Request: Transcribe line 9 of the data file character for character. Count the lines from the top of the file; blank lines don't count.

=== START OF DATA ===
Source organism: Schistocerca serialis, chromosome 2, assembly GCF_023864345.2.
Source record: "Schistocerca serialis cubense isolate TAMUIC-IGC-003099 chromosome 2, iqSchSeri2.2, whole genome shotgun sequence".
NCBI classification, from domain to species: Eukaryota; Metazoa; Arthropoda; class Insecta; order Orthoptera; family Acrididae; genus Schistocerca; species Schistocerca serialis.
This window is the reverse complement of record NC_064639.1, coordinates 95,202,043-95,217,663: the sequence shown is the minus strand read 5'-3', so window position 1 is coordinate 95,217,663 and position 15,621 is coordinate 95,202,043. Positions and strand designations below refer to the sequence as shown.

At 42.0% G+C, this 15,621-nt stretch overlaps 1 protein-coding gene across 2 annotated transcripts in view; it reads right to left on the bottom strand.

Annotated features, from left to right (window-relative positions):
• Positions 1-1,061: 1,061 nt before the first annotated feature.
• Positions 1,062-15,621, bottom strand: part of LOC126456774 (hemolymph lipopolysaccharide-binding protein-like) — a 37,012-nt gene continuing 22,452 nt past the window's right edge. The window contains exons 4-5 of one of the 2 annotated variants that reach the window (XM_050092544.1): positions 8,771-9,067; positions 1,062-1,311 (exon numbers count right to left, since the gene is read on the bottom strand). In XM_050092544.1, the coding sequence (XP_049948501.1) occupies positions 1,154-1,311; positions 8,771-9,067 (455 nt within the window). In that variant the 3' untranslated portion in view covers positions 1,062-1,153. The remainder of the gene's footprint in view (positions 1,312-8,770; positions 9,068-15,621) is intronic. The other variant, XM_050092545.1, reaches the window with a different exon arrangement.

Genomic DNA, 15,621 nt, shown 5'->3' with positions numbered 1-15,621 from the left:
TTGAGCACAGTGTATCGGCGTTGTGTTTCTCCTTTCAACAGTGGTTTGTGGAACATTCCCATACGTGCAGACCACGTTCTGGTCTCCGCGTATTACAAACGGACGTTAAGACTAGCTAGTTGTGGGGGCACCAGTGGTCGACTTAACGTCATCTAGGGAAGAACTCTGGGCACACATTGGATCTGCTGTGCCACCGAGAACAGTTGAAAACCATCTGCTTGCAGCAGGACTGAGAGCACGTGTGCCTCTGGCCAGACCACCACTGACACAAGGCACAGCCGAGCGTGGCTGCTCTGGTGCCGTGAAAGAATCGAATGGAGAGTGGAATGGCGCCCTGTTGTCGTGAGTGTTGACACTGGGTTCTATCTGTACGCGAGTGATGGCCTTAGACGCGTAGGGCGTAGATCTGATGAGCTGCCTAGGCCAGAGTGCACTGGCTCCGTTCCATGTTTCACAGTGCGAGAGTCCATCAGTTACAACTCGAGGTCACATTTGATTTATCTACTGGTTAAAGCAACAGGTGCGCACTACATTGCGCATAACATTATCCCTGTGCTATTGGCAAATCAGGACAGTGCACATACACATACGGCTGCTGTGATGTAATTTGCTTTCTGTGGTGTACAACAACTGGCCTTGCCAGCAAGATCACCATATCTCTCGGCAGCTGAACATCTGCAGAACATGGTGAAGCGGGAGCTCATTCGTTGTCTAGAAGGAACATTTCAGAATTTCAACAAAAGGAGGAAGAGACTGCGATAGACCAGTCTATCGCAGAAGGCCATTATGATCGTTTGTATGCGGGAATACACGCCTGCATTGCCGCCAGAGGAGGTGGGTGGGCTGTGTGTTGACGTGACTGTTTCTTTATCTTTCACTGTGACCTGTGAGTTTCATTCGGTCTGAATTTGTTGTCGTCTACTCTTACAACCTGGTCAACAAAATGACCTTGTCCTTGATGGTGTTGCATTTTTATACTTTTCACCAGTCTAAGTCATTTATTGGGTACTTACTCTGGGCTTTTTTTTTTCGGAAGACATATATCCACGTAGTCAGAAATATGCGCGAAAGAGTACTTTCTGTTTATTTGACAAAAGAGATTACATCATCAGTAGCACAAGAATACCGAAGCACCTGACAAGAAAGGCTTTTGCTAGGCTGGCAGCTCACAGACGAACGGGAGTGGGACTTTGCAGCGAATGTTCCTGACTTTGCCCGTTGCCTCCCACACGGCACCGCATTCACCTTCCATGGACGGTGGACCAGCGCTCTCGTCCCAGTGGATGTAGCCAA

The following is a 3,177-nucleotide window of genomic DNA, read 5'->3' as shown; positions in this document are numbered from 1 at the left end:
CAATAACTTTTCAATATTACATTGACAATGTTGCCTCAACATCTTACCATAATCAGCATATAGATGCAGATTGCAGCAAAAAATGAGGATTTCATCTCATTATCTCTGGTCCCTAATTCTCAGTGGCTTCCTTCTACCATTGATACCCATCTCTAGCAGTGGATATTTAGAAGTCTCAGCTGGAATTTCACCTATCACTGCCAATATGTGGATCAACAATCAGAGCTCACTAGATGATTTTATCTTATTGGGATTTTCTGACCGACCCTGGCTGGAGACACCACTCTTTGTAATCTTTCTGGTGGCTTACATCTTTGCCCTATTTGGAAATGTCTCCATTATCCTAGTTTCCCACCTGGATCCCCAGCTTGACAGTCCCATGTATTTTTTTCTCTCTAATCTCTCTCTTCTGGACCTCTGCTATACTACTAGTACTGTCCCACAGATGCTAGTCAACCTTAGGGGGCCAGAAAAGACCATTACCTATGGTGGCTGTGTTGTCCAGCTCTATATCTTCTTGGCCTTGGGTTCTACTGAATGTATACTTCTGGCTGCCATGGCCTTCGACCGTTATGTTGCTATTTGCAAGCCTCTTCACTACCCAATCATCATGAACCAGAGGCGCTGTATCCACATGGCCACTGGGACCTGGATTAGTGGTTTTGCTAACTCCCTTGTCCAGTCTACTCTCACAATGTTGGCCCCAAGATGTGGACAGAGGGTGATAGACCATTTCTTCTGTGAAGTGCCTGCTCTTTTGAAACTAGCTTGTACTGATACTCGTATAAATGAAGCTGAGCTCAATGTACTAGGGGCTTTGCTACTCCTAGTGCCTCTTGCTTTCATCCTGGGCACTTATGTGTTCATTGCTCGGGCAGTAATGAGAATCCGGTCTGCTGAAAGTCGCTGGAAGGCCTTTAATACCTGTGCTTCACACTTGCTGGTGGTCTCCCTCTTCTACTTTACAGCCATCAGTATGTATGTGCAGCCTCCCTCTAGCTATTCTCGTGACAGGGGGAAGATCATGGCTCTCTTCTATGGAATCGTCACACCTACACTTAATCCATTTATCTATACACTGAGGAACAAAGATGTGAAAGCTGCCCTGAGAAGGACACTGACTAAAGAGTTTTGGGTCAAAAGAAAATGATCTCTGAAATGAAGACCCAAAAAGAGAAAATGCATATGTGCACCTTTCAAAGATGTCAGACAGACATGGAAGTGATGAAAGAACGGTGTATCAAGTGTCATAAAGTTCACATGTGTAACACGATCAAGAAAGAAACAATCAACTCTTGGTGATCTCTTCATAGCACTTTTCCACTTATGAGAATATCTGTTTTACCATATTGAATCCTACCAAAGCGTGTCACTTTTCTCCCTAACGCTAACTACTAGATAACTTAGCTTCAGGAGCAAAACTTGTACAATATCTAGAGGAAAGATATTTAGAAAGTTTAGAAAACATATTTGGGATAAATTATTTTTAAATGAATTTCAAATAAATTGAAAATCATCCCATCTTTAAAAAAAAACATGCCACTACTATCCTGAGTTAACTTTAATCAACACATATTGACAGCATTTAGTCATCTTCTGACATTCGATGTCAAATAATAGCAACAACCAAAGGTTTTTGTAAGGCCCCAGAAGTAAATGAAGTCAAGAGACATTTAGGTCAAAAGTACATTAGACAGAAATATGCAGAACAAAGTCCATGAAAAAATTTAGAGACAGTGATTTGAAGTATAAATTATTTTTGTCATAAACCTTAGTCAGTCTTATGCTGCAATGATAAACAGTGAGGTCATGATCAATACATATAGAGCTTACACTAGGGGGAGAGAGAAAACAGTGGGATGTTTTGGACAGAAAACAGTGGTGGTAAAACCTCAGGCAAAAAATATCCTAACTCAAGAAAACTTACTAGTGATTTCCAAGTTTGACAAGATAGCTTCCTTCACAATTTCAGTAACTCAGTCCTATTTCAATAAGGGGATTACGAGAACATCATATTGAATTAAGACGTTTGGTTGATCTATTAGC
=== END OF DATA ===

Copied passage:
Genomic DNA, 15,621 nt, shown 5'->3' with positions numbered 1-15,621 from the left: